Back in 1994 writer/director Kevin Smith crashed the indie film scene with Clerks. Unknowns Brian O'Halloran and Jeff Anderson star as jaded till jockeys in this "acerbic, authentic and peculiarly romantic" ode to the slacker generation. It generated strong buzz with Smith winning gongs from Sundance to Cannes, all of which translated into healthy ticket sales. Of course with a budget just over $20,000, Smith's family and friends alone would've sent it into profit. More than a decade later comes this whopping 3-disc Special Edition DVD.
Shop Till You Drop
Picking up from his misspent youth in small-town New Jersey to his opening night at Sundance, Snowball Effect is a sprawling feature-length documentary that tells Smith's rags-to-riches story with poignancy and wit. Of course the man himself does most of the talking along with cast and a crew that includes long-time buddy Scott Mosier (who produced the film). Even Miramax honcho Harvey Weinstein makes an appearance and confesses to being "an old fart" for not seeing the potential of the film until he sat with an audience at Park City.
Even the 13 deleted scenes (enough to make another documentary) are funny if a little too revealing. Mosier explains that he almost walked off the project after Smith asked him to cover a shift at the convenience store where they shot the film. After hours of trying to get to grips with the pesky lottery machine, Mosier stormed into their makeshift editing suite (in a neighbouring video store) to find Smith in a compromising position with a girl. "Yeah, I was having sex in the porno room," Smith blithely confesses as he sparks up a cigarette...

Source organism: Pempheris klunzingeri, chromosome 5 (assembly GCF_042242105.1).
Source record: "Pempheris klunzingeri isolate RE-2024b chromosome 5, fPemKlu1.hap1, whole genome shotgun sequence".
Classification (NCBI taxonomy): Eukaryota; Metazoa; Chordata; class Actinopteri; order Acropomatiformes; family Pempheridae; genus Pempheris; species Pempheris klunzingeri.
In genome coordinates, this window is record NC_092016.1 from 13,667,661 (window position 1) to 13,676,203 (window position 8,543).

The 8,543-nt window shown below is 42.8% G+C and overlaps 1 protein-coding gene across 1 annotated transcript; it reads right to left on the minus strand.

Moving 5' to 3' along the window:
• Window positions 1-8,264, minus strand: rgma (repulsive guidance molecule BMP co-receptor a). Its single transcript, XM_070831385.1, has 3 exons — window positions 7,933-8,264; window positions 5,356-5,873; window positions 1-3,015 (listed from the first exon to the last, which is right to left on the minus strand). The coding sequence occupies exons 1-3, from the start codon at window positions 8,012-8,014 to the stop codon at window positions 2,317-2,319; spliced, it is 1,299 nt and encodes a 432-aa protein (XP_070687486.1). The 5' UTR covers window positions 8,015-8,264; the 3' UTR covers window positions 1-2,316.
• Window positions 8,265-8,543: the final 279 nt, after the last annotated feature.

Also included is Smith and Mosier's first collaboration Mae Day. It's a partly fictionalised but mostly bonkers account of their failed attempt to produce a serious documentary about transvestism...
A deleted scene from Clerks makes for a brilliant animated short, revealing what happened in the missing hours when Dante (O'Halloran) and Randal (Anderson) go to their friend's funeral. In the introduction, Smith and Mosier explain that the change of location made it too expensive to shoot the scene first time around. Upping the chuckle count even further is The Flying Car with O'Halloran and Anderson reprising their roles once again for a deadpan, live-action skit about waiting around in traffic.
Accompanying the theatrical cut are three featurettes on the process of restoration, plus the original cast and crew commentary. Alternatively there's the unrated version that's dirtier in print as well as in content. An all-new commentary is just as dicey with Mosier recalling a night he spent at Smith's house when he saw his "mom" naked. Of course that has very little to do with what we're seeing on screen, but it's perfectly in fitting with the chatty slacker vibe. Thankfully, more focussed insights can be gleaned from the 10th Anniversary Q+A where Smith reveals the truth about a reported feud between him and Anderson.
Filling out the bonus package are the original audition tapes, articles and reviews and Kevin Smith's journal, which recounts his experience at Sundance. Naturally it's peppered with great throwaway lines like the opening night gala where he recalls, "We drink Coors Light watching the crowd of non-celebs - except Andie MacDowell..." With such a wealth of extras all infused with Smith's trademark humour, Clerks X is high on the list of over-the-counter products guaranteed to leave you on a high.